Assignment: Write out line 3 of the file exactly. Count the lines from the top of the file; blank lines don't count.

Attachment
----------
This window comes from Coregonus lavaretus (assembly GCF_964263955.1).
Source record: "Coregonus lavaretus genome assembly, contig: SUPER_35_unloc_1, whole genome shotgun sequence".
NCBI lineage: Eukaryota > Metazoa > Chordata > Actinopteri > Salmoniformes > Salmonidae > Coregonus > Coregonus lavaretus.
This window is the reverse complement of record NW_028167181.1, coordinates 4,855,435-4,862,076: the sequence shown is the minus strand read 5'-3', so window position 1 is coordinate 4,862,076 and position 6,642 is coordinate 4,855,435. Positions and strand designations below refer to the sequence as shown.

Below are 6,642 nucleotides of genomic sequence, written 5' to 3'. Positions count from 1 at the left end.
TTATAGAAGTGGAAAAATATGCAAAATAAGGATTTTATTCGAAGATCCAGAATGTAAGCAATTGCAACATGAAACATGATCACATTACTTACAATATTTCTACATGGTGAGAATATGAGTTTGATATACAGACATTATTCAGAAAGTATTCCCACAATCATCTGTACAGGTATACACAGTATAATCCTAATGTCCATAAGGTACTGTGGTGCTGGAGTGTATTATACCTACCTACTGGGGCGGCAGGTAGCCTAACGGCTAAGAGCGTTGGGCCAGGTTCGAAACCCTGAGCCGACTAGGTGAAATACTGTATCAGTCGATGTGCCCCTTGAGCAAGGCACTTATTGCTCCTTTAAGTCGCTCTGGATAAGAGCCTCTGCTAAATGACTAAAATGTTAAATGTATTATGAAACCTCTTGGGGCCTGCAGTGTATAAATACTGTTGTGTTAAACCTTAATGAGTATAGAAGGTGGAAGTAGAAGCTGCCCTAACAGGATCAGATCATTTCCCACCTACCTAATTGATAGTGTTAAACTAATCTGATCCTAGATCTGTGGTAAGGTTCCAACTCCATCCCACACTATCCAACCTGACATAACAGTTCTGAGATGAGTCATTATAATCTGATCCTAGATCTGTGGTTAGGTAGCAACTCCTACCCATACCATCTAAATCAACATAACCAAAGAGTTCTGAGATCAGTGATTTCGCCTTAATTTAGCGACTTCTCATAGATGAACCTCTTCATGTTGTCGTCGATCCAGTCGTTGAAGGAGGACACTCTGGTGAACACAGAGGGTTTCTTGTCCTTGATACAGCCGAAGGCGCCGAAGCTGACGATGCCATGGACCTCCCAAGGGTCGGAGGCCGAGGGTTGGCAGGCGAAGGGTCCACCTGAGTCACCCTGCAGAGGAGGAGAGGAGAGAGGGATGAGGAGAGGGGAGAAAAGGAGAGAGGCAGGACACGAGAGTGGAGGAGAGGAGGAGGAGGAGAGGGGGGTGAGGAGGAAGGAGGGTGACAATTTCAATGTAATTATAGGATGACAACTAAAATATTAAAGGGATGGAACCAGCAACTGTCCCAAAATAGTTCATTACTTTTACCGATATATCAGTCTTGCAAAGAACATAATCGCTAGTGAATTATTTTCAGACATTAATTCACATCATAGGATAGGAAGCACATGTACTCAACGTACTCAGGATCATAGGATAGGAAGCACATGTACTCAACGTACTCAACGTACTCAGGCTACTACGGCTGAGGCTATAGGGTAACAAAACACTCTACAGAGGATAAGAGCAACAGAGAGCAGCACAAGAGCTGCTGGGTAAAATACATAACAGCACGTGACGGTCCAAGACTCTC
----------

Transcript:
NCBI lineage: Eukaryota > Metazoa > Chordata > Actinopteri > Salmoniformes > Salmonidae > Coregonus > Coregonus lavaretus.